Cisco Nexus 6000 Series NX-OS Unicast Routing Command Reference
I Commands
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Table of Contents

I Commands

ip load-sharing address

ip route

I Commands

This chapter describes the Cisco NX-OS unicast Routing Information Base (RIB) and the Forwarding Information Base (FIB) commands that begin with I.

ip load-sharing address

To configure the load-sharing algorithm used by the unicast Forwarding Information Base (FIB), use the ip load-sharing address command . To restore the default, use the no form of this command.

ip load-sharing address { destination port destination | source-destination [ port source-destination ]} [ universal-id seed ]

no ip load-sharing address { destination port destination | source-destination [ port source-destination ]} [ universal-id seed ]

 
Syntax Description

destination port destination

Sets the load-sharing algorithm based on the destination address and port.

source-destination

Sets the load-sharing algorithm based on the source and destination address.

port source-destination

(Optional) Sets the load-sharing algorithm based on the source and destination address and port address.

universal-id seed

(Optional) Sets the random seed for the load sharing hash algorithm. The range is from 1 to 4294967295.

 
Command Default

Destination address and port address

 
Command Modes

Global configuration mode

 
Command History

Release
Modification

6.0(2)N1(1)

This command was introduced.

 
Usage Guidelines

Use the ip load-sharing address command to set the load-sharing algorithm that the unicast FIB uses to select a path from the equal-cost paths in the Routing Information Base (RIB).

Examples

This example shows how to set the load-sharing algorithm to use the source and destination address:

switch(config)# ip load-sharing address source-destination
 

 
Related Commands

Command
Description

show ip load-sharing

Displays the load-sharing algorithm.

show routing hash

Displays the path the RIB and FIB select for a source/destination pair.

ip route

To configure a static route, use the ip route command. To remove the static route, use the no form of this command.

ip route ip-prefix / mask {[ interface ] next-hop } [ preference ] [ tag id ]

no ip route ip-prefix / mask {[ interface ] next-hop } [ preference ] [ tag id ]

 
Syntax Description

ip-prefix / mask

IP prefix and prefix mask. The format is x.x.x.x/length. The length is 1 to 32.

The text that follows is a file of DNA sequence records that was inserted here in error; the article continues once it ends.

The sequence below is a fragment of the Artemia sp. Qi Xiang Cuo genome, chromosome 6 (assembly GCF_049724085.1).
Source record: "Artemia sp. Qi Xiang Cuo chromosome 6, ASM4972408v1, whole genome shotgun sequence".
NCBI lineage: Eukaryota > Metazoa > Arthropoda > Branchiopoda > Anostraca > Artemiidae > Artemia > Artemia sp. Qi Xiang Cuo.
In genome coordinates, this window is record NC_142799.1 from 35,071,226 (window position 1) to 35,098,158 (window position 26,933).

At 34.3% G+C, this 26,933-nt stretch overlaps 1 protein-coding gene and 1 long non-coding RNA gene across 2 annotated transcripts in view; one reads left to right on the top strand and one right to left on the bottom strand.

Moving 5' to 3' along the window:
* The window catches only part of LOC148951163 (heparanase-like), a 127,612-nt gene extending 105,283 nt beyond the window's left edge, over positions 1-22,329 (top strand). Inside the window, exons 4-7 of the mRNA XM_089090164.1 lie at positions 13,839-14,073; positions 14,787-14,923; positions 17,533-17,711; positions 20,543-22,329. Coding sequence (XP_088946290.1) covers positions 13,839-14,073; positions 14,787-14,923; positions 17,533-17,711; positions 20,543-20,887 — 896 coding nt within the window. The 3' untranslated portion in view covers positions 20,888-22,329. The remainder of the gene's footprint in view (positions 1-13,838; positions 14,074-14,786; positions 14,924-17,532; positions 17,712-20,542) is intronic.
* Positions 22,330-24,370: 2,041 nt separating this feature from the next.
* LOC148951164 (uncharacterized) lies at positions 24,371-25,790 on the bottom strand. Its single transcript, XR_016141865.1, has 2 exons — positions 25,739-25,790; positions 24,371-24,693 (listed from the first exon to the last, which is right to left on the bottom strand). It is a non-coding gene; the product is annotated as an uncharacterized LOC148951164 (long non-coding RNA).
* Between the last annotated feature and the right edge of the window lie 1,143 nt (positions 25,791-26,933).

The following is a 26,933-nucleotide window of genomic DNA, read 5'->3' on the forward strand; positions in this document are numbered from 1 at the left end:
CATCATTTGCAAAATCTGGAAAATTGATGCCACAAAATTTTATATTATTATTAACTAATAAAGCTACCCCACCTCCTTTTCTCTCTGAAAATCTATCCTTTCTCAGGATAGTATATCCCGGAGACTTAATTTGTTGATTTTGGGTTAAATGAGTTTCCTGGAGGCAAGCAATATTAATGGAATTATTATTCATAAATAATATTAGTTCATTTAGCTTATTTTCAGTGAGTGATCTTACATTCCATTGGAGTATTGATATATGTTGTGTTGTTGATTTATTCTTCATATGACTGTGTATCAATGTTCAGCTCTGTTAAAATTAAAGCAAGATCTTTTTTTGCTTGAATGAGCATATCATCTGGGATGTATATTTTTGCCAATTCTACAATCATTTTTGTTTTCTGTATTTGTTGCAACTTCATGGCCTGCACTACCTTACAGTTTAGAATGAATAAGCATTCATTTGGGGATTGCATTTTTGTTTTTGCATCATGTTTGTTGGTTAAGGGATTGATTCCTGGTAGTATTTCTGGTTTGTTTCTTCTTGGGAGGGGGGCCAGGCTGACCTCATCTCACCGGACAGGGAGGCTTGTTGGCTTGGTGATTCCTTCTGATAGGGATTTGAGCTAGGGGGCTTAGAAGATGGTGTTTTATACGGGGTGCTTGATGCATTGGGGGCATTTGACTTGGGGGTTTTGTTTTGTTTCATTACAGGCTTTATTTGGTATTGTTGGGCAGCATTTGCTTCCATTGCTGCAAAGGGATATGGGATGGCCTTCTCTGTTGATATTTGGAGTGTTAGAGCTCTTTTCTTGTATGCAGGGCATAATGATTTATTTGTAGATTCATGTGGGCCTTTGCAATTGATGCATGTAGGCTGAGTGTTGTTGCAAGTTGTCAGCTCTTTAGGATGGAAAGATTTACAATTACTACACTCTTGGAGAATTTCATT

interface

(Optional) Interface on which all packets are sent to reach this route. Use ? to display a list of supported interfaces.

next-hop

IP address of the next hop that can be used to reach that network. You can specify an IP address and an interface type and interface number. The format is x.x.x.x/length. The length is 1 to 32.

preference

(Optional) Route preference that is used as the administrative distance to this route. The range is from 1 to 255. The default is 1.

tag id

(Optional) Assigns a route tag that can be used to match against in a route map. The range is from 0 to 4294967295. The default is 0.

 
Command Default

None

 
Command Modes

Global configuration mode

 
Command History

Release
Modification

6.0(2)N1(1)

This command was introduced.

 
Usage Guidelines

Static routes have a default administrative distance of 1. If you want a dynamic routing protocol to take precidence over a static route, you must configure the static route preference argument to be greater than the administrative distance of the dynamic routing protocol. For example, routes derived with the Enhanced Interior Gateway Routing Protocol (EIGRP) have a default administrative distance of 100. To have a static route that would be overridden by an EIGRP dynamic route, you should specify an administrative distance greater than 100.

Examples

This example shows how to create a static route for destinations with the IP address prefix 192.168.1.1/32, reachable through the next-hop address 10.0.0.2:

switch(config)# ip route 192.168.1.1/32 10.0.0.2
 

This example shows how to assign a tag to the previous example so that you can configure a route map that can match on this static route:

switch(config)# ip route 192.168.1.1/32 10.0.0.2 tag 5
 

This example shows how to choose a preference of 110. In this case, packets for prefix 10.0.0.0 are routed to a router at 172.31.3.4 if dynamic route information with an administrative distance less than 110 is not available.

switch# configure terminal
switch(config)# ip route 10.0.0.0/8 172.31.3.4 110
switch(config)#
 

 
Related Commands

Command
Description

match tag

Matches the tag value associated with a route.